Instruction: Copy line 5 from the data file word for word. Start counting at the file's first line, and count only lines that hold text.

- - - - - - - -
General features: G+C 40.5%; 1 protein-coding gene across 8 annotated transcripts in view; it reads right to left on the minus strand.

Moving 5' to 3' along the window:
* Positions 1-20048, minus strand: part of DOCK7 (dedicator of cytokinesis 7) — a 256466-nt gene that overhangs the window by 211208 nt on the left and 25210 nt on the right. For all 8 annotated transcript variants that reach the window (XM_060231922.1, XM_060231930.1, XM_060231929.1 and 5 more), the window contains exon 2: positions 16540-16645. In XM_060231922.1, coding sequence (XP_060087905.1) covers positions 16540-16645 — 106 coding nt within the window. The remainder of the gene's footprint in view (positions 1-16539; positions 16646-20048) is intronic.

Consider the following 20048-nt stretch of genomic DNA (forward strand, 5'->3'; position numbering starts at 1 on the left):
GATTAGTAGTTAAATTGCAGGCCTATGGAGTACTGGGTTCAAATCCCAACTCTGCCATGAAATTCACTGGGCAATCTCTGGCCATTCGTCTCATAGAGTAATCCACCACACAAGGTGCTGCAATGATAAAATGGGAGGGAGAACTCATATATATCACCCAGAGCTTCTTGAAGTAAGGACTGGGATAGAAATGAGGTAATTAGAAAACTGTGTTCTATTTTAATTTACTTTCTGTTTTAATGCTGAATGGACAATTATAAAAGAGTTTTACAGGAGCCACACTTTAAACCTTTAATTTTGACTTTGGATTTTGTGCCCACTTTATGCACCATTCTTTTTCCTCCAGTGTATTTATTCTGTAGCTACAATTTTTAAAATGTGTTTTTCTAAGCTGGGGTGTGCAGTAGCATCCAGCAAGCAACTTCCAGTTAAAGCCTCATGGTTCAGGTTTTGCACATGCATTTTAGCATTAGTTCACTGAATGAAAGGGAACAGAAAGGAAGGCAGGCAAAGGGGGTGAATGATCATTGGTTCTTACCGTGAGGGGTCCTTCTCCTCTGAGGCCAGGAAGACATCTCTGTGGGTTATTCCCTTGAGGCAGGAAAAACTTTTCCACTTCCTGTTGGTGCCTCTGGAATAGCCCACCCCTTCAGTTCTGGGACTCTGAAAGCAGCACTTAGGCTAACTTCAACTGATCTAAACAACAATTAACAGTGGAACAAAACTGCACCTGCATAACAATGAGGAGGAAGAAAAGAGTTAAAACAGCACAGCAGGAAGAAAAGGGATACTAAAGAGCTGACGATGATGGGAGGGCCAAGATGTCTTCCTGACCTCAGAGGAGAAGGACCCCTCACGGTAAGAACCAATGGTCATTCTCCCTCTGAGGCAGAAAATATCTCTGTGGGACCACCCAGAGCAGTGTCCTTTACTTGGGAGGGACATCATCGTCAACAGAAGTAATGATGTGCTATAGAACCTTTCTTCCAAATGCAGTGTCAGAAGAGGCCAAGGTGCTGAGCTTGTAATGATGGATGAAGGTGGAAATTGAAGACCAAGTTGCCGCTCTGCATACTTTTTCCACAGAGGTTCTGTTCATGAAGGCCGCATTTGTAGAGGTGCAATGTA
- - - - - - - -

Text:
GATTAGTAGTTAAATTGCAGGCCTATGGAGTACTGGGTTCAAATCCCAACTCTGCCATGAAATTCACTGGGCAATCTCTGGCCATTCGTCTCATAGAGTAATCCACCACACAAGGTGCTGCAATGATAAAATGGGAGGGAGAACTCATATATATCACCCAGAGCTTCTTGAAGTAAGGACTGGGATAGAAATGAGGTAATTAGAAAACTGTGTTCTATTTTAATTTACTTTCTGTTTTAATGCTGAATGGACAATTATAAAAGAGTTTTACAGGAGCCACACTTTAAACCTTTAATTTTGACTTTGGATTTTGTGCCCACTTTATGCACCATTCTTTTTCCTCCAGTGTATTTATTCTGTAGCTACAATTTTTAAAATGTGTTTTTCTAAGCTGGGGTGTGCAGTAGCATCCAGCAAGCAACTTCCAGTTAAAGCCTCATGGTTCAGGTTTTGCACATGCATTTTAGCATTAGTTCACTGAATGAAAGGGAACAGAAAGGAAGGCAGGCAAAGGGGGTGAATGATCATTGGTTCTTACCGTGAGGGGTCCTTCTCCTCTGAGGCCAGGAAGACATCTCTGTGGGTTATTCCCTTGAGGCAGGAAAAACTTTTCCACTTCCTGTTGGTGCCTCTGGAATAGCCCACCCCTTCAGTTCTGGGACTCTGAAAGCAGCACTTAGGCTAACTTCAACTGATCTAAACAACAATTAACAGTGGAACAAAACTGCACCTGCATAACAATGAGGAGGAAGAAAAGAGTTAAAACAGCACAGCAGGAAGAAAAGGGATACTAAAGAGCTGACGATGATGGGAGGGCCAAGATGTCTTCCTGACCTCAGAGGAGAAGGACCCCTCACGGTAAGAACCAATGGTCATTCTCCCTCTGAGGCAGAAAATATCTCTGTGGGACCACCCAGAGCAGTGTCCTTTACTTGGGAGGGACATCATCGTCAACAGAAGTAATGATGTGCTATAGAACCTTTCTTCCAAATGCAGTGTCAGAAGAGGCCAAGGTGCTGAGCTTGTAATGATGGATGAAGGTGGAAATTGAAGACCAAGTTGCCGCTCTGCATACTTTTTCCACAGAGGTTCTGTTCATGAAGGCCGCATTTGTAGAGGTGCAATGTA